New insights into the antileukaemic immune response after stem cell transplantation
Stem cell transplantation from a foreign or family donor is a vital form of treatment, especially for patients with leukaemia. Approximately 3,000 transplants are carried out in Germany every year.. In a project supported by the German Research Foundation (DFG) over several years, the research group of Prof. Dr. med. Universitätsklinik für Hämatologie und Onkologie Magdeburg, together with researchers from Erlangen, Regensburg and Würzburg show that DNA damage in the T lymphocytes is associated with higher relapse rates of the underlying disease, especially in the first six weeks after transplantation. Their modulation could prevent disease relapses in the future. The work has been published in the renowned journal of the American Society of Haematology "Blood Journal".
At Magdeburg University Hospital, a special inpatient unit is available for stem cell transplantation in the University Department of Haematology and Oncology, which bears the internationally recognised JACIE (Joint Accreditation Committee International Society for Cellular Therapy and the European Group for Blood and Marrow Transplantation) seal of quality. In such a transplant, the patient's blood cells are first killed by chemotherapy and/or radiation and then replaced by the healthy donor stem cells.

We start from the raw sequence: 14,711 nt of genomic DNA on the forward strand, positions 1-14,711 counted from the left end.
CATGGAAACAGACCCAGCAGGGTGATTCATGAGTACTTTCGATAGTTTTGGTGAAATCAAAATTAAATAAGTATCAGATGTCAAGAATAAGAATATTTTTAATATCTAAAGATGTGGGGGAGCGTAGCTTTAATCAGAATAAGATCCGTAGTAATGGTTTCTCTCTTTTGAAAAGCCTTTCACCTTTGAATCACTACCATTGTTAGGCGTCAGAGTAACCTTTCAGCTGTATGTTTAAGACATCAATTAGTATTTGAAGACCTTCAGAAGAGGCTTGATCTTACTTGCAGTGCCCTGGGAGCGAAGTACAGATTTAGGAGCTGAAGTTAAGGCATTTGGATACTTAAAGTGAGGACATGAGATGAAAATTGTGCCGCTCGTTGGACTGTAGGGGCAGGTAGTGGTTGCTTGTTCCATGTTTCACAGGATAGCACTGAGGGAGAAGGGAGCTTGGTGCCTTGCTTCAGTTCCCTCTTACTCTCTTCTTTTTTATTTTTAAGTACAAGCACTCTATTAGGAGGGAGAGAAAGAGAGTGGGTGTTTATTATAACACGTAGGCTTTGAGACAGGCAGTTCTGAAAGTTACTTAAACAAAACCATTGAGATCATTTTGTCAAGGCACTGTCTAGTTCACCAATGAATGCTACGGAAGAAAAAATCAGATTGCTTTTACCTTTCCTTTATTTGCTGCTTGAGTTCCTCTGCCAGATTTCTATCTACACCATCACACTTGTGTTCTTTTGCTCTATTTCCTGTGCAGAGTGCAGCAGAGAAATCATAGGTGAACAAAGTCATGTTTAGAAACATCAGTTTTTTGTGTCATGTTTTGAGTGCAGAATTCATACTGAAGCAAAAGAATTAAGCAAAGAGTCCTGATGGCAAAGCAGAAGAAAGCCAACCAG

Portrait Prof. Dr. med. Dimitrios Mougiakakos, Director of the University Clinic for Haematology and Oncology Magdeburg. Photographer: Sarah Kossmann/UMMD
Prof. Mougiakakos emphasises that the principle of action here is primarily immunological: "Donor immune cells, especially T lymphocytes, recognise retained leukaemia cells and destroy them. We call this process the 'Graft versus Leukemia (GvL)' effect and it is supposed to prevent the relapse of the disease. The better the T lymphocytes function, the stronger the GvL effect." For this reason, Prof. Mougiakakos says it is important to decipher the mechanisms that prevent T lymphocytes from functioning adequately after stem cell transplantation.
The research group was able to show that damage in the DNA of T lymphocytes in the first six weeks after transplantation is associated with functional deficits, an increased risk of relapse and a poorer overall survival rate. „In extensive cell and molecular biological investigations, we have been able to work out well that oxidative stress is responsible for this damage. The damaged T lymphocytes appear 'pre-aged' and are no longer able to fight leukaemia cells effectively," explains the oncologist. The team is now working on improving the DNA repair of T lymphocytes and thus their effectiveness in the fight against leukaemia, with the aim of translating these results into a clinical application.
Prof. Dr. med. Dimitrios Mougiakakos, Director of the University Clinic for Haematology and Oncology Magdeburg,